Which Greeks are used in this approximation depends on the trades. The basic ones are Delta, Gamma, Vega, Theta and Rho, while second-order cross derivatives account for the cross effect between different risk factors (for instance, Vanna, ?2V/?s?S, which accounts for the cross effect between the spot price S and the implied volatility s). A special Greek is ?, which accounts for the time value decay, and the change in risk factor is known. Note that VaR can also be calculated using a full revaluation method, but computation can be expensive because of the number of scenarios to be considered.

Both methods including the two variants of full revaluation method may be used at the same time to try to isolate some cross effects. The full revaluation method will combine into one risk factor all the contribution from Greeks associated with the same risk factor, but not any cross factor ones.

As a final remark, calculating reliable risk factors for complex trades may be difficult. If this is done in Monte Carlo, the workhorse of numerical calculations, the precision is lower than on the calculation of the valuation itself.** **

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**Link with model risk**

If successful, the unexplained P&L should vary around zero. Because of the numbers involved being both positive and negative, one should be careful about statements such as '90% of the P&L is explained'. Limits can be decided for the unexplained P&L out of which some action to identify more risk factors should be started. If trades are not marked to market but are marked to model, which is the case for complex trades, the unexplained P&L could be used for model risk management purposes. Netting rules should be applied carefully, so that one does not add across model families.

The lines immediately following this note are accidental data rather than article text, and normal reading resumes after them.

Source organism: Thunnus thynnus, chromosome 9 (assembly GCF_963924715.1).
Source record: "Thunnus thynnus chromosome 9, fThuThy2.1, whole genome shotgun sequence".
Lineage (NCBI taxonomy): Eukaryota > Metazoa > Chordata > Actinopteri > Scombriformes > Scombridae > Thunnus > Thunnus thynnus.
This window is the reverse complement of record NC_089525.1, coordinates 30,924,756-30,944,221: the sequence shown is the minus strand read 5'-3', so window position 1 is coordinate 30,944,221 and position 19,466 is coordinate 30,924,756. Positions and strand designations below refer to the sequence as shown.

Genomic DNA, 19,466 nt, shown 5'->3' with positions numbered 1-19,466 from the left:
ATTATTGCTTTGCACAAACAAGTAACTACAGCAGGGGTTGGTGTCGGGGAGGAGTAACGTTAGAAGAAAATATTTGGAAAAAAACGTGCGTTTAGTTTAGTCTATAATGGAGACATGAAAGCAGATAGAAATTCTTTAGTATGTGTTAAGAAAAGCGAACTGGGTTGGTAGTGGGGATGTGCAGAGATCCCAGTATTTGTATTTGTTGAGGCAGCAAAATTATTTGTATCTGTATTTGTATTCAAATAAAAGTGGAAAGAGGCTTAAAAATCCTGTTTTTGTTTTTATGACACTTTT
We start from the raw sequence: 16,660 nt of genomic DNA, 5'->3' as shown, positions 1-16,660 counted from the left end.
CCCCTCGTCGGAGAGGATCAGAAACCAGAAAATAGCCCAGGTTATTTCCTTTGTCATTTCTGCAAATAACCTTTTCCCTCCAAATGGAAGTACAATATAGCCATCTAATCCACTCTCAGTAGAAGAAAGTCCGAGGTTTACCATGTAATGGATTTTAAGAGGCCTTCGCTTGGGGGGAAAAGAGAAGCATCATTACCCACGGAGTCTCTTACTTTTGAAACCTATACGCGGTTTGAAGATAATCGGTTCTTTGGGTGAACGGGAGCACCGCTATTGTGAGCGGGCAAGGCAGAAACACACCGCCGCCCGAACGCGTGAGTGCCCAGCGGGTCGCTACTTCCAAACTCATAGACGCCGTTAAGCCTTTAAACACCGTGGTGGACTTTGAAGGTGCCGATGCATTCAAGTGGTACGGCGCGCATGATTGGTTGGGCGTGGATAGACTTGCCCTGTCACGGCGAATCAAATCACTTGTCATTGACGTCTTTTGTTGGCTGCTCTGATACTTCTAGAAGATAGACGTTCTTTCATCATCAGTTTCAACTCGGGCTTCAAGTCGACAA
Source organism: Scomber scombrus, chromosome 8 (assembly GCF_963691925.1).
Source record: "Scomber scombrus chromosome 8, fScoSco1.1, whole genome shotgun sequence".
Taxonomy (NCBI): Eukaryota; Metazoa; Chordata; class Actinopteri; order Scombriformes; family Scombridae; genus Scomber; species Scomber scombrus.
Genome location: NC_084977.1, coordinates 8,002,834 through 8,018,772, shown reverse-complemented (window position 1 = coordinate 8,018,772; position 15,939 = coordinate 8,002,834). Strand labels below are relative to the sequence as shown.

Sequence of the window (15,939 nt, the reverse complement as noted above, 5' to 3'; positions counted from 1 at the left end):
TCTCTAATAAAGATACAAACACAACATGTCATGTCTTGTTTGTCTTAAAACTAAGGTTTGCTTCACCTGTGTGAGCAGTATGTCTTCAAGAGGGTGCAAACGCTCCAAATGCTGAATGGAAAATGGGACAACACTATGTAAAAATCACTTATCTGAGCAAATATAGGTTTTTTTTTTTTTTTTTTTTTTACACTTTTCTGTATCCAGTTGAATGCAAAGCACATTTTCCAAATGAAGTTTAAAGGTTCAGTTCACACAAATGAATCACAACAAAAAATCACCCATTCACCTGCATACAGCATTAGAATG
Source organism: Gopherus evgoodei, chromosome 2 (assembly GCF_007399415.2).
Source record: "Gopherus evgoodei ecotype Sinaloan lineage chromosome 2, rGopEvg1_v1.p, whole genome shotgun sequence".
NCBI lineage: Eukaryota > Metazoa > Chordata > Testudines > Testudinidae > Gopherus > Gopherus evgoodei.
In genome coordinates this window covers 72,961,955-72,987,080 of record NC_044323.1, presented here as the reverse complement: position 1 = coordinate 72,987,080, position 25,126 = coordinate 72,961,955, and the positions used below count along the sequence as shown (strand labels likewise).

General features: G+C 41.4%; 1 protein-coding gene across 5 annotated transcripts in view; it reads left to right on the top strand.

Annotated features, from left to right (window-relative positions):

**What about insurers?**

Some differences appear right away with the insurance industry P&LA target. The one-year time horizon in insurance compared with the one-day time horizon in banking is the first big difference, because Taylor approximations are usually reliable over short time intervals.

Also, one has to decide if this should be done with the initial or final market data as the anchor point, ie should you bump up the risk factors from the initial to the final state, or drop them down. This could yield very different results, as Taylor approximations could look very different, especially if market conditions have changed.

The presence of both insurance and market risk factors is also an interesting feature. Structured products combining both could be a challenge, but may deserve special attention if they are designed to implement a specific investment strategy and are hence essential from a risk management point of view. Path- dependent products may require a refinement of the P&LA to the relevant time step and then adding up attributions to obtain the final result. Non-market-driven P&L will play an important role over such a long period of time, when an important number of trade cycle events are bound to happen.

Lastly, if done on simulations, the large number of points required to capture a 99.5% confidence interval will be at odds with the number of risk factors. A daily time step to capture path dependency, and hence some shortcuts, may be required.

Overall, the insurance industry will have to develop solutions that are robust, both in terms of calculations and management.

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*Radu Popescu is a senior manager at Mazars*